State authorities and the Federal Bureau of Investigation were alerted this week to a major data leak exposing the names, addresses, dates of birth, partial Social Security numbers, and party affiliations of over a million Chicago residents. The company that services the electronic systems for voting, Election Systems & Software (ES & S) confirmed the leakage of information from the server.
Chicago election officials say they are investigating a security breach involving data from city voters and a contractor for the election board. The voter data was then downloaded by cyber risk analyst Chris Vickery who determined Election Systems & Software (ES&S) controlled the data.
The firm is also now reviewing all procedures and protocols, including those of its vendors, to make sure that its systems and data are secured and prevent any similar incidents in the future.
"We have been in steady contact with ES&S to order and review the steps that must be taken, including the investigation of ES&S's AWS server", said Chicago Election Board chairwoman Marisel Hernandez in a statement.
There was no any voting information regarding someone's actual vote could be leaked but no one except the staff of UpGuard noticed the leak. Back in June, Gizmodo reported how the company discovered a huge unsecured database of nearly 200 million United States voters. The encryption was strong enough to keep out a casual hacker but by no means impenetrable, said Henden. "The worse case scenario is that they could be completely infiltrated right now", he said.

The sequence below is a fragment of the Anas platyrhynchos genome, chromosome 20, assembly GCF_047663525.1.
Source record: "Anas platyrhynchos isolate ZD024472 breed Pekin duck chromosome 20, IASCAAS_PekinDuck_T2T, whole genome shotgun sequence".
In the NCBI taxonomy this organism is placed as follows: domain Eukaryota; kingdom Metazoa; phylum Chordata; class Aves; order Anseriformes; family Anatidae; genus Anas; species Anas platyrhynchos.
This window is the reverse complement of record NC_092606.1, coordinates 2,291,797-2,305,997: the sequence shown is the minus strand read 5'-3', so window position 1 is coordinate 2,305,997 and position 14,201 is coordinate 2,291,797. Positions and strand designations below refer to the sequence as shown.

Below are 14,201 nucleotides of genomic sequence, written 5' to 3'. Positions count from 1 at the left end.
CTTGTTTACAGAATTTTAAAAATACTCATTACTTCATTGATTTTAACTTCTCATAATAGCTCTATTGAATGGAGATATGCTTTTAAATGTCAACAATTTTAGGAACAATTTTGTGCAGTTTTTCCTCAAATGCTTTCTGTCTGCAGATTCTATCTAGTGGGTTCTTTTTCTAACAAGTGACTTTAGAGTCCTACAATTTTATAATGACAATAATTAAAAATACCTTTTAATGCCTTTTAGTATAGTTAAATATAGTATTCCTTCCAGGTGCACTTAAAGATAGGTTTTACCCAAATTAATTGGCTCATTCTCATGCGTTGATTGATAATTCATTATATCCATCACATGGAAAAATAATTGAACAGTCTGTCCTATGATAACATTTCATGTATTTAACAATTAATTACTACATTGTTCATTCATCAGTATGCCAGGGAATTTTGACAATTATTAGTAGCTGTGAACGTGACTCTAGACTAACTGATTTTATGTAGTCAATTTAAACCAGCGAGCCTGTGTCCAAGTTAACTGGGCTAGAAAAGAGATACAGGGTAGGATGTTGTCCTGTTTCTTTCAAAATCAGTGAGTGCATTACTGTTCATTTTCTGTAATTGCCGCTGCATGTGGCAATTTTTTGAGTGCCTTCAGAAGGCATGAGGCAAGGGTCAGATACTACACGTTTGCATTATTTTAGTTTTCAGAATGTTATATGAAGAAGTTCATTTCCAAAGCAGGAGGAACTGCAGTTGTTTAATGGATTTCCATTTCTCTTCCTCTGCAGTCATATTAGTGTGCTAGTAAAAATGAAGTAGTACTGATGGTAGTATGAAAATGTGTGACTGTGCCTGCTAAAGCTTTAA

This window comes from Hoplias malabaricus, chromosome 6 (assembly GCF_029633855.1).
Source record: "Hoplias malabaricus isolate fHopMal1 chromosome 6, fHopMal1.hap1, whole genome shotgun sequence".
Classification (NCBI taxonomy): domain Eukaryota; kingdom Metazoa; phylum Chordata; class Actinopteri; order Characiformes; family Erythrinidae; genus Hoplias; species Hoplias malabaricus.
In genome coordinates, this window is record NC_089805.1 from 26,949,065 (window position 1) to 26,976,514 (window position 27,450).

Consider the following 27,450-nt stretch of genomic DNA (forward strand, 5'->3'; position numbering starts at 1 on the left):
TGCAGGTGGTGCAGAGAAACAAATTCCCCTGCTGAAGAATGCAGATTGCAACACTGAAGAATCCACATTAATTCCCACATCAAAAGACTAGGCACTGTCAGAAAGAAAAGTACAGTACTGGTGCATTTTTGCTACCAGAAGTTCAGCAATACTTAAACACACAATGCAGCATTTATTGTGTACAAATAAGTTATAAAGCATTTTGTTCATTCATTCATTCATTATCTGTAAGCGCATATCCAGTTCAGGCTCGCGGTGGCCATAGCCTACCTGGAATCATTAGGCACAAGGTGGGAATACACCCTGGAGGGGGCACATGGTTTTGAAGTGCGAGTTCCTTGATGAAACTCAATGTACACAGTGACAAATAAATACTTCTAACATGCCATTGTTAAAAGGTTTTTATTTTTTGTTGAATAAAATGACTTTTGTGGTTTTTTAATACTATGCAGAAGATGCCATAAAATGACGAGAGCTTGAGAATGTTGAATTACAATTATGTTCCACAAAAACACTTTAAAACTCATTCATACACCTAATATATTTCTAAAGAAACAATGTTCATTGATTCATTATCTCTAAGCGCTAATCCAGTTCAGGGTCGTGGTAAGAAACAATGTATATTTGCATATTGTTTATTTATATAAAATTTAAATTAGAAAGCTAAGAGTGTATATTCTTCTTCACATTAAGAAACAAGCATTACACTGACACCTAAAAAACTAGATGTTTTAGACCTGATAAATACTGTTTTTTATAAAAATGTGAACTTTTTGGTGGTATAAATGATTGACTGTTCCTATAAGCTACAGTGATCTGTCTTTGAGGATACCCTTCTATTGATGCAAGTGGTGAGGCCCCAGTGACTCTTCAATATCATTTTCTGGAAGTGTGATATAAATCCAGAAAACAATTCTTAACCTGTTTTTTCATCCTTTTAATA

Strangely, only Chicago's data was exposed by a misconfiguration. While ES&S's prompt remediation of the breach is welcome news, the breadth of the exposure, affecting virtually every registered Chicago voter, is a stark reminder of how endemic cyber risk is to any process with a digital surface - including, in recent years, the processes of democracy.
The company provides voting machines and services in at least 42 states and describes itself as the "world's largest elections-only company".
Chicago Election Board spokesman Jim Allen said a well-known security expert who scours the Internet found names and other data from almost two million Chicago voters and called the authorities. Still, Chicago officials are pretty pissed off. "Now, with more headlines and more examples of where to look, you can bet that malicious actors have already written the equivalent of search engines to more automatically find these hidden treasures of sensitive data", Johnson said.